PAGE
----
If you are running a project, no doubt you’ve had your fair share of grant applications. You will agree that applying for funding to run your venture can be tiring, especially if you have to apply for several of them. And what could be more frustrating than spending hours behind your computer, and probably with your entire team, drafting these applications only to get rejected? For those of us who have experienced such, it hurts.
While we cannot decide the fate of our funding applications (we honestly would if we could), there are certain things we must avoid when turning in an application or risk having our time and effort go down the drain.
As a lead Global Fellow at the Open Society University Network (OSUN), I have had the privilege of being on several grant selection committees, the last being in May 2021. During those sessions, I was privileged to observe firsthand the mistakes many students (and other individuals) make when applying for grants which in turn, could result in a failed grant application. While writing this article, I spoke to Zar, the Coordinator of the Global Fellows Program at the OSUN and Bard CCE, as well as another lead Global Fellow, Huy. Both are seasoned members of various grant selection committees. They have shared with myscholarshipinfo some other reasons why grant applications do not see the light at the end of the day.
In this article, I will be writing based on my experience, as well as tap into those of the aforementioned individuals as we seek to unravel the mystery behind why many grant application fails. While this article will mainly use funding applications for student-led projects as a running theme, the information contained herein applies to everyone and any grant application.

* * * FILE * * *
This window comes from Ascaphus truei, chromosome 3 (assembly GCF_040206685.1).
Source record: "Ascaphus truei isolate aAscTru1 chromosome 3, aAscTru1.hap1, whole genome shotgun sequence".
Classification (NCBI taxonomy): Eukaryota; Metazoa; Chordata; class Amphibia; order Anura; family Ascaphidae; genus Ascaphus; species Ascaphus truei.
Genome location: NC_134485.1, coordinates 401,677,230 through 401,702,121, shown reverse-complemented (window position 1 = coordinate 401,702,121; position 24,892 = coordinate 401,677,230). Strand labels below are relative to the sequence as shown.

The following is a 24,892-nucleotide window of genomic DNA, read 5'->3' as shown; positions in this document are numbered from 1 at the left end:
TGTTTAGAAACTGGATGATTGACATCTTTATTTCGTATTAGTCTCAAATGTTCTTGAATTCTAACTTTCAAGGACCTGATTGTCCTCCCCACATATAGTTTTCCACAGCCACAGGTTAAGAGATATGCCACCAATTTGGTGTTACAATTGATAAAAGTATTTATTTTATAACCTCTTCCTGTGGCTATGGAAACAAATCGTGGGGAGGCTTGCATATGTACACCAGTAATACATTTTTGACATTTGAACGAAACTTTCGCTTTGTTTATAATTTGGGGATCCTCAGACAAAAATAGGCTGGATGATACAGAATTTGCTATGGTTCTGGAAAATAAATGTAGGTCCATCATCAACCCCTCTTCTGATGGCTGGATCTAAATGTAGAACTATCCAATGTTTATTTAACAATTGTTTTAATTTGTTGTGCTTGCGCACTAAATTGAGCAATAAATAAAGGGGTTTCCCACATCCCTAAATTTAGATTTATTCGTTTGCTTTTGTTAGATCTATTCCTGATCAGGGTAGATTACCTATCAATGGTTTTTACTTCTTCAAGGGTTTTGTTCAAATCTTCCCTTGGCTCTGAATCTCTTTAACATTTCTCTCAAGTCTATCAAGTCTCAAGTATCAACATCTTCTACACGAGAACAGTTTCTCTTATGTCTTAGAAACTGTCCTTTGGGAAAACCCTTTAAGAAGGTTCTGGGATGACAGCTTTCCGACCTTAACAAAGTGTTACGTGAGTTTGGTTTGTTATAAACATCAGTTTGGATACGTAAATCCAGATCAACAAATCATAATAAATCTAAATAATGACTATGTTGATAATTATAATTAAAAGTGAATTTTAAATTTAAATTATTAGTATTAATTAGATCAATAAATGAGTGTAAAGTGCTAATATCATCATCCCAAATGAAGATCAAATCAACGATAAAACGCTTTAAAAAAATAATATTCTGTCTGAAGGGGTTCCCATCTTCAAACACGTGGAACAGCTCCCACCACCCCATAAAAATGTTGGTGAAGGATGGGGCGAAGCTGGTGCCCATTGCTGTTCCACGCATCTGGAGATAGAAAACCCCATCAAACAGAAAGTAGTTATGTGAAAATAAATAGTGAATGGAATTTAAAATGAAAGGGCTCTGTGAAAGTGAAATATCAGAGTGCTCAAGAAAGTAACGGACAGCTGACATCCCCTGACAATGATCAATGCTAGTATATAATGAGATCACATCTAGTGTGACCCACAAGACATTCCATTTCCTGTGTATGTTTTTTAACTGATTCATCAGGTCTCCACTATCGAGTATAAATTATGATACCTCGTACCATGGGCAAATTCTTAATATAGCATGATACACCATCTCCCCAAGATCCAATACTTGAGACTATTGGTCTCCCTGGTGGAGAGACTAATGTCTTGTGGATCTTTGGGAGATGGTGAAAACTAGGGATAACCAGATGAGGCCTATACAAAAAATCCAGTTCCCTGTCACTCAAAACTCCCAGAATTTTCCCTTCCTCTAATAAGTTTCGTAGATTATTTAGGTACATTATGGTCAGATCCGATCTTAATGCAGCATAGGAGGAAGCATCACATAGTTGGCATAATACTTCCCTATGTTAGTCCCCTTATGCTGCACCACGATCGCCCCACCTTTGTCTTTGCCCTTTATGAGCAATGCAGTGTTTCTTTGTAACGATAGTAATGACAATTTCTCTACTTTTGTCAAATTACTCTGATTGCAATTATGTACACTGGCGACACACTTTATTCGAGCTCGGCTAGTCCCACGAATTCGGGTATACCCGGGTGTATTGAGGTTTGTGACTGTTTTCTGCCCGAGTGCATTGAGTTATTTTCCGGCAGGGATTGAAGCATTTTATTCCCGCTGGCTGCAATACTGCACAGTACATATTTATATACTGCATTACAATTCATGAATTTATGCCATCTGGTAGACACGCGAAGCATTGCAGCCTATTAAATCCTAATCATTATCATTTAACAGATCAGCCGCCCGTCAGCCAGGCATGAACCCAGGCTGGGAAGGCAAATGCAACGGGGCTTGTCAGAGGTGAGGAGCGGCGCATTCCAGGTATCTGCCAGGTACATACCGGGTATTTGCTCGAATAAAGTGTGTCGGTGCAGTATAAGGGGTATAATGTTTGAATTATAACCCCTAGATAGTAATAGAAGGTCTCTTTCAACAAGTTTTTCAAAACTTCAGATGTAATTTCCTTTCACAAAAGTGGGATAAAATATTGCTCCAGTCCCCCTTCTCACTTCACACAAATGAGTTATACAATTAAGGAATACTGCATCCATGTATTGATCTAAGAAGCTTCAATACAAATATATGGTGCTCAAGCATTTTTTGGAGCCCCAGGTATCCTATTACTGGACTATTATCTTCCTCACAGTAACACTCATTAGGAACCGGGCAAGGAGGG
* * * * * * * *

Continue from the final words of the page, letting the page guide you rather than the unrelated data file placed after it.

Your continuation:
So what are the 10 reasons why your grant application could fail? Let's get right in.
Applying For A Wrong Grant
I once saw a very interesting initiative that addresses a critical issue by one applicant during one of the selection committee meetings. There was undeniable proof that the application had all that was needed. But there was a problem. The grant he was applying for was meant strictly for non-profit, student-led projects. However, this applicant had a for-profit social venture and not a project. As a result, his application was not successful.
The point here is simple. Read the eligibility criteria carefully. Ask yourself, “does my initiative meet all the requirements for funding?”. I mean all, not some of the requirements. Pay careful attention to what the donor requires and be sure you meet all of them. Otherwise, you may end up applying for a grant with the wrong project and wasting precious time, energy and resources.
Your Project is Focused on A Small Group or One Person
Frankly, the goal of most grants is to help the organization requesting for it to solve a problem, not for an individual, but a group, usually a large one. Typically, donors want to see you address an important issue in society. It could be gender equality, climate change, technological innovation and what have you. These solutions are meant to benefit, not an individual, but a group of people, and in some cases, even beyond your immediate community.